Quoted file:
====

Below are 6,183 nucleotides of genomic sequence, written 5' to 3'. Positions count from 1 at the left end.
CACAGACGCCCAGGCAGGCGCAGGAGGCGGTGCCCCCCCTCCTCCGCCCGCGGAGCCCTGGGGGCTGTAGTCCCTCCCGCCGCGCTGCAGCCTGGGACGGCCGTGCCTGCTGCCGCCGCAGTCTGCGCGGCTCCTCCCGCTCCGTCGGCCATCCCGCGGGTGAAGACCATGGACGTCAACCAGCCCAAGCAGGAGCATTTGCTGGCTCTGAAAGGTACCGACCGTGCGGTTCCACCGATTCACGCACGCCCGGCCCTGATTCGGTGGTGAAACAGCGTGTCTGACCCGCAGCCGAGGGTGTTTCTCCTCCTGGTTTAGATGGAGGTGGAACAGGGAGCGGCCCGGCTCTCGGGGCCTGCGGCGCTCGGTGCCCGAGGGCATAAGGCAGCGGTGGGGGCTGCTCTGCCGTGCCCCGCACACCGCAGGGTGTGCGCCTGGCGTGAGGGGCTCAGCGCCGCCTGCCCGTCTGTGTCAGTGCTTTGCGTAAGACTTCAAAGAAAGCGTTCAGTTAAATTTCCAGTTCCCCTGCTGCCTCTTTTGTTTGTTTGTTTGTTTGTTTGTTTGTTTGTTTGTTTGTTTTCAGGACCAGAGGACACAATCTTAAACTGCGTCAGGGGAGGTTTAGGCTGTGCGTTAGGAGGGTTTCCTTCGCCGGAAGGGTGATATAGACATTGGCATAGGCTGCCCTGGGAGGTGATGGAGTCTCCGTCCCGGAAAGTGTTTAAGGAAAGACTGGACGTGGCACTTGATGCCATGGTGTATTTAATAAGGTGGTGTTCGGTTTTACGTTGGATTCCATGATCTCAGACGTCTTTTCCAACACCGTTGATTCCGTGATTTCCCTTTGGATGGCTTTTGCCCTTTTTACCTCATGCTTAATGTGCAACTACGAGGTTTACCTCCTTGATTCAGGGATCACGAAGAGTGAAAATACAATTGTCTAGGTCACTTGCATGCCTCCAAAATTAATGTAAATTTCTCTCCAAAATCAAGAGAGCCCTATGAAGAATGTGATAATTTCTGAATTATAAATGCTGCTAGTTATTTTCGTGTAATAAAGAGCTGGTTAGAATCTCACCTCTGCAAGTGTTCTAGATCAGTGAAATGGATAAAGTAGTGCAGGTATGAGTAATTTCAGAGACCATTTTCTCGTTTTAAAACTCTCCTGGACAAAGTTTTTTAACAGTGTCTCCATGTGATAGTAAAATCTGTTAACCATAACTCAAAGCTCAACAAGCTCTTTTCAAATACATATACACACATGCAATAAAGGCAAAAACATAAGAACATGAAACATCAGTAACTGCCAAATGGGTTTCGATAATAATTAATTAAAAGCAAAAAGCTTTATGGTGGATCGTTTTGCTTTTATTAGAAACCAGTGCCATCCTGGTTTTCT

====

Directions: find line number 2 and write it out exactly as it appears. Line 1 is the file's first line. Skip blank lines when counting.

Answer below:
CACAGACGCCCAGGCAGGCGCAGGAGGCGGTGCCCCCCCTCCTCCGCCCGCGGAGCCCTGGGGGCTGTAGTCCCTCCCGCCGCGCTGCAGCCTGGGACGGCCGTGCCTGCTGCCGCCGCAGTCTGCGCGGCTCCTCCCGCTCCGTCGGCCATCCCGCGGGTGAAGACCATGGACGTCAACCAGCCCAAGCAGGAGCATTTGCTGGCTCTGAAAGGTACCGACCGTGCGGTTCCACCGATTCACGCACGCCCGGCCCTGATTCGGTGGTGAAACAGCGTGTCTGACCCGCAGCCGAGGGTGTTTCTCCTCCTGGTTTAGATGGAGGTGGAACAGGGAGCGGCCCGGCTCTCGGGGCCTGCGGCGCTCGGTGCCCGAGGGCATAAGGCAGCGGTGGGGGCTGCTCTGCCGTGCCCCGCACACCGCAGGGTGTGCGCCTGGCGTGAGGGGCTCAGCGCCGCCTGCCCGTCTGTGTCAGTGCTTTGCGTAAGACTTCAAAGAAAGCGTTCAGTTAAATTTCCAGTTCCCCTGCTGCCTCTTTTGTTTGTTTGTTTGTTTGTTTGTTTGTTTGTTTGTTTGTTTTCAGGACCAGAGGACACAATCTTAAACTGCGTCAGGGGAGGTTTAGGCTGTGCGTTAGGAGGGTTTCCTTCGCCGGAAGGGTGATATAGACATTGGCATAGGCTGCCCTGGGAGGTGATGGAGTCTCCGTCCCGGAAAGTGTTTAAGGAAAGACTGGACGTGGCACTTGATGCCATGGTGTATTTAATAAGGTGGTGTTCGGTTTTACGTTGGATTCCATGATCTCAGACGTCTTTTCCAACACCGTTGATTCCGTGATTTCCCTTTGGATGGCTTTTGCCCTTTTTACCTCATGCTTAATGTGCAACTACGAGGTTTACCTCCTTGATTCAGGGATCACGAAGAGTGAAAATACAATTGTCTAGGTCACTTGCATGCCTCCAAAATTAATGTAAATTTCTCTCCAAAATCAAGAGAGCCCTATGAAGAATGTGATAATTTCTGAATTATAAATGCTGCTAGTTATTTTCGTGTAATAAAGAGCTGGTTAGAATCTCACCTCTGCAAGTGTTCTAGATCAGTGAAATGGATAAAGTAGTGCAGGTATGAGTAATTTCAGAGACCATTTTCTCGTTTTAAAACTCTCCTGGACAAAGTTTTTTAACAGTGTCTCCATGTGATAGTAAAATCTGTTAACCATAACTCAAAGCTCAACAAGCTCTTTTCAAATACATATACACACATGCAATAAAGGCAAAAACATAAGAACATGAAACATCAGTAACTGCCAAATGGGTTTCGATAATAATTAATTAAAAGCAAAAAGCTTTATGGTGGATCGTTTTGCTTTTATTAGAAACCAGTGCCATCCTGGTTTTCT